Tyson Ross hit the ball harder than Cespedes, Donaldson in 2015
San Diego Padres pitcher Tyson Ross doesn’t rank very high among big-league pitchers for the velocity on his fastball, but he has bragging rights on some of the best hitters in the majors.
This past season was the first official season with MLB’s Statcast technology, which provides us with fun statistics to throw around, from home run distance to average pitch velocity.
While Ross’ two-seam fastball hovers above the MLB average (Ross: 93.4 mph; MLB: 92.3 mph), his velocity is not fast enough to land him a spot on the top 50 for average pitch velocity, where the lowest number is 96.5 mph and ranges to as high as 100 mph (held by Yankees reliever Aroldis Chapman).
However, Ross finished in the top 50 for average exit velocity at the plate –and high on the list as well.
The top 10 leaders of average exit velocity in 2015 include sluggers you might expect, such as Giancarlo Stanton, Miguel Cabrera and Jose Bautista. However, scroll down into the top 20 and you will see a name five spots below 2014 AL MVP Mike Trout and two spots above 2015 AL MVP Josh Donaldson that will catch your eye.
With an average exit velocity of 93.5 mph on balls batted in play, Ross ranks No. 17 among all major-league batters in the category in 2015.
Some notable sluggers Ross eclipses on the list: 18. Yoenis Cespedes (93.4); 19. Donaldson, (93.4); 21. Paul Goldschmidt (93.3); 26. Chris Davis (93.1); 40. Alex Rodriguez (92.5); and 44. Bryce Harper (92.3).
Of course, comparing Ross, a starting pitcher, to all major-league batters isn’t exactly a level playing field.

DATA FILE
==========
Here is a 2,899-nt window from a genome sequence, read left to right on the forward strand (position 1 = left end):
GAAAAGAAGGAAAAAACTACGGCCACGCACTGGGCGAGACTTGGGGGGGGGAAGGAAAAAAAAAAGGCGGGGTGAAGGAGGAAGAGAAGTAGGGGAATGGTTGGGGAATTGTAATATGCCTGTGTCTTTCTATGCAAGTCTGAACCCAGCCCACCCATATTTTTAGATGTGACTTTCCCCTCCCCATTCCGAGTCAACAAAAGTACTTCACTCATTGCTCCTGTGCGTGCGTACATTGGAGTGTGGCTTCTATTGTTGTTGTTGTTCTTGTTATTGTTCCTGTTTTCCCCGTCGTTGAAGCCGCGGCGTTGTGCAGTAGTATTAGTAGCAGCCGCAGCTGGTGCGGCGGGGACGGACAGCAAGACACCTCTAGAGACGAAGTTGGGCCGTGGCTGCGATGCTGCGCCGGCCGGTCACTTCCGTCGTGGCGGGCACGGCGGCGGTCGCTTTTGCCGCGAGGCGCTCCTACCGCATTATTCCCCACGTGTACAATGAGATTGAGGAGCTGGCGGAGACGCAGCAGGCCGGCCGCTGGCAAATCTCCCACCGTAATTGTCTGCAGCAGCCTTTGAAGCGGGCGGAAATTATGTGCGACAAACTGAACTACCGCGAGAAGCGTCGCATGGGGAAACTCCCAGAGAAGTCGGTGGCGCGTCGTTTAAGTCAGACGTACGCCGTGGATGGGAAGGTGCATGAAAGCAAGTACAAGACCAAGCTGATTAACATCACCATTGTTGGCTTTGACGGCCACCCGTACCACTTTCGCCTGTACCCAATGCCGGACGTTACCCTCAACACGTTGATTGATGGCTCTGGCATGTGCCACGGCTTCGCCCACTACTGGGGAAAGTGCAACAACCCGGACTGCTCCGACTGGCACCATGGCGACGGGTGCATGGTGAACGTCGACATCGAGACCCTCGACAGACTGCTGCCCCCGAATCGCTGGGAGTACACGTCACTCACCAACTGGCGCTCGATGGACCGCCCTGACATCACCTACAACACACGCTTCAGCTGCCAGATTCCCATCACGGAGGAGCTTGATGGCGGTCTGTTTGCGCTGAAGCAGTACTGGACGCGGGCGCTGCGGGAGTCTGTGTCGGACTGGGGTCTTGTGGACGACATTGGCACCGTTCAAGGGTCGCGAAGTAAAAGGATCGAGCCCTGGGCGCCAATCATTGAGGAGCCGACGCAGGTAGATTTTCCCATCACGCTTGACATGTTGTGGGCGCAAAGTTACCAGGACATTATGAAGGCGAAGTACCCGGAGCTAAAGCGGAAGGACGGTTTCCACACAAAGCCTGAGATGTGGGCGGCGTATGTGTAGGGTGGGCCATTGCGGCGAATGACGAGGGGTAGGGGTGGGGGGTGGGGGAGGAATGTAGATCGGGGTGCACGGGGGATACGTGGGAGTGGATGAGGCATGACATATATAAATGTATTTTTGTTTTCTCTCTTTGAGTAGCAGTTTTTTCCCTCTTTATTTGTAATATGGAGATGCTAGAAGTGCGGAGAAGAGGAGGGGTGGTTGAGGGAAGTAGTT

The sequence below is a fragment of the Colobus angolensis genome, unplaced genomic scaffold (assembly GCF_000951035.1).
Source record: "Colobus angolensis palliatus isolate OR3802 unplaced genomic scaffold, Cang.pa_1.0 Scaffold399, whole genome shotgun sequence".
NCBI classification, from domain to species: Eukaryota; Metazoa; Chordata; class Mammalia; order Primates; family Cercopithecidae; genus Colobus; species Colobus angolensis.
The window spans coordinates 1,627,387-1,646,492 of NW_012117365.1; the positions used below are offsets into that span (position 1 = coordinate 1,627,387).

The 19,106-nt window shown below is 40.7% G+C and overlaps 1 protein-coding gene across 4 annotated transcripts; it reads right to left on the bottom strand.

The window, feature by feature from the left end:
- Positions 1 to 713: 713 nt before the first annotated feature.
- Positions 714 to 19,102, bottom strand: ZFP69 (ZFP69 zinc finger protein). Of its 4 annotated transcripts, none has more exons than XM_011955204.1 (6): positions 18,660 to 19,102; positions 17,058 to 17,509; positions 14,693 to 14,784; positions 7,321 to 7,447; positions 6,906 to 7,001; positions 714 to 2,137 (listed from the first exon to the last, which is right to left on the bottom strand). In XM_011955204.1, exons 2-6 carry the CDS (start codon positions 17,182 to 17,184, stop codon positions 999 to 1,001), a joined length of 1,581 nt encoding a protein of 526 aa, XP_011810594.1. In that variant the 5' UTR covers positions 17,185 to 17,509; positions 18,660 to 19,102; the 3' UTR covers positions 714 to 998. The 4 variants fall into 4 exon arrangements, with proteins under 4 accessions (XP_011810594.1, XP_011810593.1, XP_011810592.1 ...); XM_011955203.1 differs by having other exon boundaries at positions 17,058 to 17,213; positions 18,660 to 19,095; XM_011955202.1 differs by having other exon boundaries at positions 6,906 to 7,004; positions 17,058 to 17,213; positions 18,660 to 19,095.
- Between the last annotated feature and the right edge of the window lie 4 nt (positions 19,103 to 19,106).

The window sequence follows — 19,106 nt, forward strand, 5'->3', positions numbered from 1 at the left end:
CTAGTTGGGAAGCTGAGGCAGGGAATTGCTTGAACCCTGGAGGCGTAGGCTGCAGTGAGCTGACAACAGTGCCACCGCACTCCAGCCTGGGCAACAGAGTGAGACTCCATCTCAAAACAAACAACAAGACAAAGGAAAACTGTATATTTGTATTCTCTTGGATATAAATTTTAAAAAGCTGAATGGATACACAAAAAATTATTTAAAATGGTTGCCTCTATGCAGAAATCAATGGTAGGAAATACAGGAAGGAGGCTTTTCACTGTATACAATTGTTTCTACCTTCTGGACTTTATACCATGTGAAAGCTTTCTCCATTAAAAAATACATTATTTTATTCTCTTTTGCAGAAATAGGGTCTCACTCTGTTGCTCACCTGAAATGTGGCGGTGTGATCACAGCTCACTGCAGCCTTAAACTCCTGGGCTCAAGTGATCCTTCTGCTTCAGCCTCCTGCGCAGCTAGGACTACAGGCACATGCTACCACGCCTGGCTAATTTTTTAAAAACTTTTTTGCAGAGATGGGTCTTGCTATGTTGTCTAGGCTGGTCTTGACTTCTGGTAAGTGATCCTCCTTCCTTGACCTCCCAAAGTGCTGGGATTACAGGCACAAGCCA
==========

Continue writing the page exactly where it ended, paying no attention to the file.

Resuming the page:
Ross’ average exit velocity was pulled from 29 balls batted in play, while Cespedes, Donaldson, and Goldschmidt, for example, were judged on an average of 412 balls batted in play.
Nonetheless, that Ross even makes the list is impressive, and that he is the only pitcher to appear in the top 50 is even more spectacular.
While one would expect to find evidence that devalues Ross’ ranking upon further inspection, it’s quite the opposite.
Another interesting statistic provided to us by Statcast is the average launch angle, which demonstrates if the player is primarily hitting line drives, flyballs or groundballs.
Ross holds a 10.6 average launch angle, which is in the range of a line drive and is only slightly off from Stanton (11.2).
The 28-year-old Padres righty demonstrated his might in 2015 by hitting his first-career home run and driving in six runs, notching a career-high 14 hits at a .250 clip.
Giants ace Madison Bumgarner deservedly won the Silver Slugger Award for NL pitchers, but Tyson Ross proved in 2015 that he sure can rake.